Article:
Wednesday, September 01, 2010

Leftist educators as "true believers"

Teachers College Maintains The Planet

A beautiful example of true belief in action crossed my desk recently from the alumni magazine of my own alma mater, Columbia University. Written by the director of Columbia’s Institute for Learning Technologies, a bureau at Teachers College, this mailing informed graduates that the education division now regarded itself as bound by "a contract with posterity." Something in the tone warned me against dismissing this as customary institutional gas. Seconds later I learned, with some shock, that Teachers College felt obligated to take a commanding role in "maintaining the planet." The next extension of this strange idea was even more pointed. Teachers College now interpreted its mandate, I was told, as one compelling it "to distribute itself all over the world and to teach every day, 24 hours a day."

To gain perspective, try to imagine the University of Berlin undertaking to distribute itself among the fifty American states, to be present in this foreign land twenty-four hours a day, swimming in the minds of Mormon children in Utah and Baptist children in Georgia. Any university intending to become global like some nanny creature spawned in Bacon’s ghastly utopia, New Atlantis, is no longer simply in the business of education. Columbia Teachers College had become an aggressive evangelist by its own announcement, an institution of true belief selling an unfathomable doctrine. I held its declaration in my hand for a while after I read it. Thinking.

Let me underline what you just heard. Picture some U.N. thought police dragging reluctant Serbs to a loudspeaker to listen to Teachers College rant. Most of us have no frame of reference in which to fit such a picture. Narcosis in the face of true belief is a principal reason the disease progressed so far through the medium of forced schooling without provoking much major opposition. Only after a million homeschooling families and an equal number of religiously oriented private-school families emerged from their sleep to reclaim their children from the government in the 1970s and 1980s, in direct response to an epoch of flagrant social experimentation in government schools, did true belief find ruts in its road.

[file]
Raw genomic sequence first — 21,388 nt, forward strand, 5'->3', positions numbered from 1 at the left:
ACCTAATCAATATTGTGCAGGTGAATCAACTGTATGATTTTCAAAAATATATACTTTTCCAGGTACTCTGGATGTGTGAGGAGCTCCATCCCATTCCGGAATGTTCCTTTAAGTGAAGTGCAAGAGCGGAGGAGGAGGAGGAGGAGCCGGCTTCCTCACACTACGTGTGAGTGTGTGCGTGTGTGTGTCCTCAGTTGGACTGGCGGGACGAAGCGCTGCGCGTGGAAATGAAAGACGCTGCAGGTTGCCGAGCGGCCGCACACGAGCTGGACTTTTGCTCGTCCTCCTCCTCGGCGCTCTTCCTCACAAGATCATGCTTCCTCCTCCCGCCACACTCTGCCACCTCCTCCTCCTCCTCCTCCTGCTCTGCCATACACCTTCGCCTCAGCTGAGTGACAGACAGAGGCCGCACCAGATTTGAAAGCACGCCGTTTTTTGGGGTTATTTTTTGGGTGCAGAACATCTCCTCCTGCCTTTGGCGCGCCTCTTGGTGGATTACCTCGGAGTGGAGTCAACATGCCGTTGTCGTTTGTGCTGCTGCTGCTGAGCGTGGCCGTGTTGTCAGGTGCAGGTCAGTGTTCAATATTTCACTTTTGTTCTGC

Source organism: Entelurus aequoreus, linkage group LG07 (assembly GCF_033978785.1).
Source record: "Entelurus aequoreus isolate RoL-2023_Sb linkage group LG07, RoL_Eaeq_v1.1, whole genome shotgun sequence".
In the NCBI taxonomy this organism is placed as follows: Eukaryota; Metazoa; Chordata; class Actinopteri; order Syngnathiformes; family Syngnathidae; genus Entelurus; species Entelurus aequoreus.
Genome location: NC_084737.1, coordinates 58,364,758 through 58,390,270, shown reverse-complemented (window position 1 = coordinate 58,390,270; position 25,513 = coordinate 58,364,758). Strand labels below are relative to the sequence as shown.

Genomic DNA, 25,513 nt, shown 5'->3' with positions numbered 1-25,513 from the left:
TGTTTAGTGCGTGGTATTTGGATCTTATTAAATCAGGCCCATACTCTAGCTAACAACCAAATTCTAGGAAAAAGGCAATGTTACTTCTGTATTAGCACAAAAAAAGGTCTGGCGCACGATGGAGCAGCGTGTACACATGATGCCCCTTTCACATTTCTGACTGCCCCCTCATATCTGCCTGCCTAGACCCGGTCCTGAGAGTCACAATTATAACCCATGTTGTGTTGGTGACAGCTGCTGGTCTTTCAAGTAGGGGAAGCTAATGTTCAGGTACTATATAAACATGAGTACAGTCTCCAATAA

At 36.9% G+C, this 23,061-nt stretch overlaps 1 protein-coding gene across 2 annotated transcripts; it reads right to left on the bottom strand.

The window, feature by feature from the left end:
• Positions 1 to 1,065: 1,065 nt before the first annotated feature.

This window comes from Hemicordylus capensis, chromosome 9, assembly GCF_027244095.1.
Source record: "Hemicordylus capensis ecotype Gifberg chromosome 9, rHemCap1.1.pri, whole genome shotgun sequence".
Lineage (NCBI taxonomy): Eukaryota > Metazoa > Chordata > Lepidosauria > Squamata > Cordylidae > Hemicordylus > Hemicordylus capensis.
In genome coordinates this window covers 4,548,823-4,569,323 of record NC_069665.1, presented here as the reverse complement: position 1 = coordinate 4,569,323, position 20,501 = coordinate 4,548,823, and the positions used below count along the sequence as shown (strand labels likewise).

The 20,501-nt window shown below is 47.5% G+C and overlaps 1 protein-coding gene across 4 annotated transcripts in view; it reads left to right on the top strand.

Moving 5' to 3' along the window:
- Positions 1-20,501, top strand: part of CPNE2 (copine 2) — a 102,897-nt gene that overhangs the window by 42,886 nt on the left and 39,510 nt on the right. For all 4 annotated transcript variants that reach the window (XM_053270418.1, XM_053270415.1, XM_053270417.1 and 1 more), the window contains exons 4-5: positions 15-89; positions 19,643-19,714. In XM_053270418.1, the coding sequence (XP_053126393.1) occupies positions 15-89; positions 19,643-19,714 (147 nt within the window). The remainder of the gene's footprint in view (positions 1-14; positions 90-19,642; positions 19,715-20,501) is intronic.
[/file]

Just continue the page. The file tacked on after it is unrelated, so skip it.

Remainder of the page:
Columbia, where I took an undergraduate degree, is the last agency I would want maintaining my planet. For decades it was a major New York slumlord indifferent to maintaining its own neighborhood, a territory much smaller than the globe. Columbia has been a legendary bad neighbor to the community for the forty years I’ve lived near my alma mater. So much for its qualifications as Planetary Guardian. Its second boast is even more ominous – I mean that goal of intervening in mental life "all over the world," teaching "every day, 24 hours a day." Teaching what? Shouldn’t we ask? Our trouble in recognizing true belief is that it wears a reasonable face in modern times.

A Lofty, Somewhat Inhuman Vision

Take a case reported by the Public Agenda Foundation which produced the first-ever survey of educational views held by teachers college professors. To their surprise, the authors discovered that the majority of nine hundred randomly selected professors of education interviewed did not regard a teacher’s struggle to maintain an orderly classroom or to cope with disruptive students as major problems! The education faculty was generally unwilling to attend to these matters seriously in their work, believing that widespread alarm among parents stemming from worry that graduates couldn’t spell, couldn’t count accurately, couldn’t sustain attention, couldn’t write grammatically (or write at all) was only caused by views of life "outmoded and mistaken."

While 92 percent of the public thinks basic reading, writing, and math competency is "absolutely essential" (according to an earlier study by Public Agenda), education professors did not agree. In the matter of mental arithmetic, which a large majority of ordinary people, including some schoolteachers, consider very important, about 60 percent of education professors think cheap calculators make that goal obsolete.

The word passion appears more than once in the report from which these data are drawn, as in the following passage: